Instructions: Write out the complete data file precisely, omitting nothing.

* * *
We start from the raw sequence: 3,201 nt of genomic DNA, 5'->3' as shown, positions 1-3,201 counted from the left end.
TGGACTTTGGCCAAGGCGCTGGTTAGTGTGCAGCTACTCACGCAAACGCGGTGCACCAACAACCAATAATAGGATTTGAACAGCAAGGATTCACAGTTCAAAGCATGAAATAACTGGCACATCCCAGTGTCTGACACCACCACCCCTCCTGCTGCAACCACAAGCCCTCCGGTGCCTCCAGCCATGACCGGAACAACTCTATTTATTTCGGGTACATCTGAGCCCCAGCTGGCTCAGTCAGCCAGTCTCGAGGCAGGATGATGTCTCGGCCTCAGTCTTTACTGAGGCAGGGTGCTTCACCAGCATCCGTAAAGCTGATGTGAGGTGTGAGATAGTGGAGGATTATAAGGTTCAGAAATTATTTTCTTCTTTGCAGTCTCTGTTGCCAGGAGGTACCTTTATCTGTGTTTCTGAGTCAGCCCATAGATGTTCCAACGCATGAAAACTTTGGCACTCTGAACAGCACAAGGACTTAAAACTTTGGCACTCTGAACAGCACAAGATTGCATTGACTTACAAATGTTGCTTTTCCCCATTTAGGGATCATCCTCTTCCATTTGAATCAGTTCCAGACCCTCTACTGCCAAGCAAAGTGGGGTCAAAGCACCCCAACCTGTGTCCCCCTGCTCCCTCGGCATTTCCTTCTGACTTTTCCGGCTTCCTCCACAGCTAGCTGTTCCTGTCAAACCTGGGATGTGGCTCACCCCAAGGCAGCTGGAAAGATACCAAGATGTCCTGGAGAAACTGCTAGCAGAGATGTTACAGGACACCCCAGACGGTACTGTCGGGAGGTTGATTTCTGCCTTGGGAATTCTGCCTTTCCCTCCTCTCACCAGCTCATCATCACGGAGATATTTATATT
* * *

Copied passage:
We start from the raw sequence: 3,201 nt of genomic DNA, 5'->3' as shown, positions 1-3,201 counted from the left end.
TGGACTTTGGCCAAGGCGCTGGTTAGTGTGCAGCTACTCACGCAAACGCGGTGCACCAACAACCAATAATAGGATTTGAACAGCAAGGATTCACAGTTCAAAGCATGAAATAACTGGCACATCCCAGTGTCTGACACCACCACCCCTCCTGCTGCAACCACAAGCCCTCCGGTGCCTCCAGCCATGACCGGAACAACTCTATTTATTTCGGGTACATCTGAGCCCCAGCTGGCTCAGTCAGCCAGTCTCGAGGCAGGATGATGTCTCGGCCTCAGTCTTTACTGAGGCAGGGTGCTTCACCAGCATCCGTAAAGCTGATGTGAGGTGTGAGATAGTGGAGGATTATAAGGTTCAGAAATTATTTTCTTCTTTGCAGTCTCTGTTGCCAGGAGGTACCTTTATCTGTGTTTCTGAGTCAGCCCATAGATGTTCCAACGCATGAAAACTTTGGCACTCTGAACAGCACAAGGACTTAAAACTTTGGCACTCTGAACAGCACAAGATTGCATTGACTTACAAATGTTGCTTTTCCCCATTTAGGGATCATCCTCTTCCATTTGAATCAGTTCCAGACCCTCTACTGCCAAGCAAAGTGGGGTCAAAGCACCCCAACCTGTGTCCCCCTGCTCCCTCGGCATTTCCTTCTGACTTTTCCGGCTTCCTCCACAGCTAGCTGTTCCTGTCAAACCTGGGATGTGGCTCACCCCAAGGCAGCTGGAAAGATACCAAGATGTCCTGGAGAAACTGCTAGCAGAGATGTTACAGGACACCCCAGACGGTACTGTCGGGAGGTTGATTTCTGCCTTGGGAATTCTGCCTTTCCCTCCTCTCACCAGCTCATCATCACGGAGATATTTATATT